The Black Mirror Review
After a 12-year absence from his home and British manor, Samuel Gordon returns to Black Mirror Manor after the untimely death of his grandfather, William Gordon. After reading his grandfather's diary, Samuel is convinced that the death was not simply an accident, and he is determined to unearth the details surrounding the tragedy. But the more he investigates, the more he begins to realize that there were other factors relating to William's death -- factors which he, Samuel, is determined to uncover.
The Black Mirror is the initial creation of Future Games, a Czech company. Game design began more than 3 1/2 years ago, and the effort shows, particularly in the areas of graphics and sound.
The installation of The Black Mirror is a tedious task. The game is distributed on 2 CD-ROMs, and only one installation option is provided -- a complete install of all files, requiring 2GB of hard disk space. Not having 2GB free on any single disk on my system, I ended up installing the game to an external hard drive. Then, after all files have been uncompressed and copied, a hefty disk copy-protection mechanism (StarForce) kicks in, requiring two more reboots, swapping of discs, and manually entering an interminably long key code by copying it from a piece of paper supplied with the game. Overall, it took me almost an hour to get to the point where the game was playable. (To add to the hassle, the first CD-ROM must be in the drive every time you start the game, but it is used solely by the StarForce copy protection mechanism.)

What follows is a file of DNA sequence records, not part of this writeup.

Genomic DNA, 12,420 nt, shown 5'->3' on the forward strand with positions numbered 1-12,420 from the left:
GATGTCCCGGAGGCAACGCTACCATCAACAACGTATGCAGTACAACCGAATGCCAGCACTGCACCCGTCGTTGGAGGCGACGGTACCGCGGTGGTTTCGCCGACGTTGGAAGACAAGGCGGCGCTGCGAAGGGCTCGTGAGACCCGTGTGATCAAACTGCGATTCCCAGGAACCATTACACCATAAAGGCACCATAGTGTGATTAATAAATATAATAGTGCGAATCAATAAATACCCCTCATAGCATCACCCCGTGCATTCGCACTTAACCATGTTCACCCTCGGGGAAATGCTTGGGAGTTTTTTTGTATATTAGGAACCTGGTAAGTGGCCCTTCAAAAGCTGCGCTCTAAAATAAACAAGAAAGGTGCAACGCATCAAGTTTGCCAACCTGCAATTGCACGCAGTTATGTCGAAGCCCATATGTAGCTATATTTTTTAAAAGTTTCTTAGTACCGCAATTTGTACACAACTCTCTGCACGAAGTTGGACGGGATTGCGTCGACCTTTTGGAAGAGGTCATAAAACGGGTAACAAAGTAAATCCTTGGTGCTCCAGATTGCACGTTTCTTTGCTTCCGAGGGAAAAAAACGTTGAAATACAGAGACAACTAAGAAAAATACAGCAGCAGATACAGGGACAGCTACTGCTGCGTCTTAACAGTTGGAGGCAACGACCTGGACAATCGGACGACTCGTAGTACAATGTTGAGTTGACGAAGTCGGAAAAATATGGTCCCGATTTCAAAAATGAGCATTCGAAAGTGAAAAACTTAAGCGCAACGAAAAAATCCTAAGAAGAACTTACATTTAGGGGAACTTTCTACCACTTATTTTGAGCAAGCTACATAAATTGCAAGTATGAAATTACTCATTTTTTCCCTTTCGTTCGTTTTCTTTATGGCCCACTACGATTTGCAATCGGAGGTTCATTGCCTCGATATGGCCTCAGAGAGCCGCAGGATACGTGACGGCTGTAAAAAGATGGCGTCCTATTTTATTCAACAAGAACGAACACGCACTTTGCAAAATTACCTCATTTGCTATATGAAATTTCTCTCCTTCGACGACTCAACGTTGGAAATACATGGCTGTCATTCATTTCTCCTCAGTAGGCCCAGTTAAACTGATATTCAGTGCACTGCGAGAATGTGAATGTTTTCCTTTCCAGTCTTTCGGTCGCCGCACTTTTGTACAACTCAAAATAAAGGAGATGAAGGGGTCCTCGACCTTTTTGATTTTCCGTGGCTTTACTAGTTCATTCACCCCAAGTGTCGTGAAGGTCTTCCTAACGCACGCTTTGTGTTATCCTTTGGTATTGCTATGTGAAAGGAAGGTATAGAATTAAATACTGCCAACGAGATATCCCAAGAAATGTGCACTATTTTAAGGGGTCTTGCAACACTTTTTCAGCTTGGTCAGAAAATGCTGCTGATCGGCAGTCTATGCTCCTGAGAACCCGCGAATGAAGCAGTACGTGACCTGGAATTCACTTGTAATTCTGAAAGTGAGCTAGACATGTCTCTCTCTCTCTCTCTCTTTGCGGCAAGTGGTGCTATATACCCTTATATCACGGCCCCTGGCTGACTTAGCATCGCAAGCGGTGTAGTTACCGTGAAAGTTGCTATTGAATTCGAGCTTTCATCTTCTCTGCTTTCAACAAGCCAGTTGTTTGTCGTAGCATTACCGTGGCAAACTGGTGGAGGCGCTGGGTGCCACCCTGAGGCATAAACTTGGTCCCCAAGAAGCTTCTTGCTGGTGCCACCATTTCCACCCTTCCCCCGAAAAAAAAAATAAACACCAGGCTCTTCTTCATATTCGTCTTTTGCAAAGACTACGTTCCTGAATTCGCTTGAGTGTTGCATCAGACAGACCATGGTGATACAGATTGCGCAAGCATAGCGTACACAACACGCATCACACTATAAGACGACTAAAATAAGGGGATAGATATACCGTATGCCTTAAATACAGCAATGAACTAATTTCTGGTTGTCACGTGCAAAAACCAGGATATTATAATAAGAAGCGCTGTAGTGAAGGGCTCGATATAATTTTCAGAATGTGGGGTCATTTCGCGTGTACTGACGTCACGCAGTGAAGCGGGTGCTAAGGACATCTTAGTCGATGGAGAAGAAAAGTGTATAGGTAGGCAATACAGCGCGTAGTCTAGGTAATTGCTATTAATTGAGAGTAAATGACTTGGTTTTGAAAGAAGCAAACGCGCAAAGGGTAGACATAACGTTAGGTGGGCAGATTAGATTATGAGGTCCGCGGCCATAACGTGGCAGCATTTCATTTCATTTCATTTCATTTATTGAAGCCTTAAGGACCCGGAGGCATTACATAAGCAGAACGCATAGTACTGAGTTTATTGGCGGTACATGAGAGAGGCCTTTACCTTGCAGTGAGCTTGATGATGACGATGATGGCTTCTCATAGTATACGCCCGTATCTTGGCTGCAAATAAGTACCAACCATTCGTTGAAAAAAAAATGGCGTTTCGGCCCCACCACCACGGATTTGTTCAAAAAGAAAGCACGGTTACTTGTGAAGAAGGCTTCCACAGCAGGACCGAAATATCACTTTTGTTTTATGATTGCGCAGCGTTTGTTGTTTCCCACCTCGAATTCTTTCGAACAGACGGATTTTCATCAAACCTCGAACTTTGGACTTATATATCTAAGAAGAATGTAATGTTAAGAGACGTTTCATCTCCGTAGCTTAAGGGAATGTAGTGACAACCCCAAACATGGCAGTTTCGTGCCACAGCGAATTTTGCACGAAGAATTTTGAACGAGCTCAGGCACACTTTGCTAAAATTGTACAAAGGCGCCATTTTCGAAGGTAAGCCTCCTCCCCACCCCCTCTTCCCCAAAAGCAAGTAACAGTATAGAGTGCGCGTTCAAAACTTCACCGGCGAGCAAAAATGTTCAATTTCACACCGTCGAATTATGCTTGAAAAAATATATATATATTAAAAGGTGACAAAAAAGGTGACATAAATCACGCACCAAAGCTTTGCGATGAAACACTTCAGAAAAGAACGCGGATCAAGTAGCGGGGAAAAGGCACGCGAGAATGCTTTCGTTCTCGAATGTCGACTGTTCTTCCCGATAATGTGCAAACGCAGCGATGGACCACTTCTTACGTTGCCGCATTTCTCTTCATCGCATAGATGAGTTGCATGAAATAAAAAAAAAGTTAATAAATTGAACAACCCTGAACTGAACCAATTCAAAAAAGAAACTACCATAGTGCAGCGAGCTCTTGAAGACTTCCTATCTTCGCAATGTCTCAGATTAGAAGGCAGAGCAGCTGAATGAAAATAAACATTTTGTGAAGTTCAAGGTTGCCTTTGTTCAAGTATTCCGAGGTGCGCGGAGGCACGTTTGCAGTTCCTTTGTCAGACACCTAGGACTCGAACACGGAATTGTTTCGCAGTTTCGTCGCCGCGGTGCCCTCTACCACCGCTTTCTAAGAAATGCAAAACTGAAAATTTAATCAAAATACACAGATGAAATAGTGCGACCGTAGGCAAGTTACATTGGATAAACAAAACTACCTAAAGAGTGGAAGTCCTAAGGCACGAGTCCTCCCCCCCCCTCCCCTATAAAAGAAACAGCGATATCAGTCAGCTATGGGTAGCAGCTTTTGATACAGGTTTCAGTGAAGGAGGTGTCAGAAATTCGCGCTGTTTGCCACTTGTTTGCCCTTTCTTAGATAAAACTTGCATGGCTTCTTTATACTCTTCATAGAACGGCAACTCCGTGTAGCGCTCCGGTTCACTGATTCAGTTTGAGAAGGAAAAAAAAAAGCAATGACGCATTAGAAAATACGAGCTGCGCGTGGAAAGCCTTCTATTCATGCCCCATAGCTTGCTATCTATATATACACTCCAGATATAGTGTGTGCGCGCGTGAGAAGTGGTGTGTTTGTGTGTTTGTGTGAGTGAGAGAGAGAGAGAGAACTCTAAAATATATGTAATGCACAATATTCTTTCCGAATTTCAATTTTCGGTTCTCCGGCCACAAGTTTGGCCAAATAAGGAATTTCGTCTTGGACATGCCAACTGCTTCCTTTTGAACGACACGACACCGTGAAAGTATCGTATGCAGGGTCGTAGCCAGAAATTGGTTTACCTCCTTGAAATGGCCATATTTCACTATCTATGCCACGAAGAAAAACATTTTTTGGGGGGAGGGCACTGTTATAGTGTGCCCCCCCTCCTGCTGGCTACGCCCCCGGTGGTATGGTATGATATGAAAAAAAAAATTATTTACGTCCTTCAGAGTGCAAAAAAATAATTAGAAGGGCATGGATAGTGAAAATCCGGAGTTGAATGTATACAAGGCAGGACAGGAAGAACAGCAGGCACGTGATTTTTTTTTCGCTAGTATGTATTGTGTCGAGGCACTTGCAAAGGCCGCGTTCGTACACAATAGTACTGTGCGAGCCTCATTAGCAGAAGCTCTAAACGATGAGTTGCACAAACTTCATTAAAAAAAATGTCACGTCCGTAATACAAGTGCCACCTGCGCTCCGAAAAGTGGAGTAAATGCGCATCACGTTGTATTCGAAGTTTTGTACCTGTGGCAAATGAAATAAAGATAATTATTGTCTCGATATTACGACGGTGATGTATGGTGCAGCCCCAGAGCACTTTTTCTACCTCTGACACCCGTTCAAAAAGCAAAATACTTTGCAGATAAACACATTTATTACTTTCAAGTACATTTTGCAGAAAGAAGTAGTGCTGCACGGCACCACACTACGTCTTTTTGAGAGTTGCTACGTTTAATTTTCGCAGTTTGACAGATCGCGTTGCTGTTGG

TBM is a mystery game, played in the third person, with the player directing Samuel's movements, actions, and dialog. Ah, yes... dialog. One of the "marketing hypes" for the game is that it includes "over 5 hours of dialog". Believe it! Then realize that, in a game that provides about 25-30 hours of gameplay, that means that a large chunk of time is spent listening to Samuel dialog with almost two dozen other characters in the story. And in virtually all cases, all of that dialog is necessary to trigger future events, and proceed with the game. The bad news is that it frequently gets long-winded, wearisome, and boring. The good news is that, as play continues through the six chapters of the game, the story of Black Mirror and events surrounding William's death is fleshed out into a surprisingly thorough, complex, and interesting tale. I found that, while I was already getting bored with the story by the second chapter, my interests had once again rebounded a bit later, after getting more involved in the details and events of the plot.